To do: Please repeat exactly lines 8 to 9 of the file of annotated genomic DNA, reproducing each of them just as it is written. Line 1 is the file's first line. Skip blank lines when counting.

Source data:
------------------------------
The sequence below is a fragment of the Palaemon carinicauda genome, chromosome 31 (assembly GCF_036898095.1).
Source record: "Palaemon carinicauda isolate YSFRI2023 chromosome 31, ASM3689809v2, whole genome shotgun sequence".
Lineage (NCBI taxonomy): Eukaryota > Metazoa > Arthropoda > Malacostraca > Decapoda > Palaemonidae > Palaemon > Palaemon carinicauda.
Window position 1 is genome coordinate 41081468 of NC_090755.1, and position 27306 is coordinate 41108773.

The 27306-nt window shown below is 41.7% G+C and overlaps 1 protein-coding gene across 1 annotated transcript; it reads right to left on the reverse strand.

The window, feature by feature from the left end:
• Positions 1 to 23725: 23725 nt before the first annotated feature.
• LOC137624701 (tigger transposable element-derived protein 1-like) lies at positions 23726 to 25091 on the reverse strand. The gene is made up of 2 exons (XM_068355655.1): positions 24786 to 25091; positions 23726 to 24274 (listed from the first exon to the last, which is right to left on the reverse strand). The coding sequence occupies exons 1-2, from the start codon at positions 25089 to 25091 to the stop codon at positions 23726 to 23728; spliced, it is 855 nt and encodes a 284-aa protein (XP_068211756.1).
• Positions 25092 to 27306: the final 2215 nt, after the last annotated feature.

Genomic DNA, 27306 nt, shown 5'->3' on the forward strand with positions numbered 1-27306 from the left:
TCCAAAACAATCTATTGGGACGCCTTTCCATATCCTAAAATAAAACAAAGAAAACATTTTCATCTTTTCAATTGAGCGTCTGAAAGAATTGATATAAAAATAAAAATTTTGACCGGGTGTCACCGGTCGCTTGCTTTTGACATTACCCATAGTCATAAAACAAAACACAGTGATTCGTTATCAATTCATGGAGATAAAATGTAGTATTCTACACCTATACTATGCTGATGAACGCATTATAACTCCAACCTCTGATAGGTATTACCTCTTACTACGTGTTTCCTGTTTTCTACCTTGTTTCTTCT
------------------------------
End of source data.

• LOC137624701 (tigger transposable element-derived protein 1-like) lies at positions 23726 to 25091 on the reverse strand. The gene is made up of 2 exons (XM_068355655.1): positions 24786 to 25091; positions 23726 to 24274 (listed from the first exon to the last, which is right to left on the reverse strand). The coding sequence occupies exons 1-2, from the start codon at positions 25089 to 25091 to the stop codon at positions 23726 to 23728; spliced, it is 855 nt and encodes a 284-aa protein (XP_068211756.1).
• Positions 25092 to 27306: the final 2215 nt, after the last annotated feature.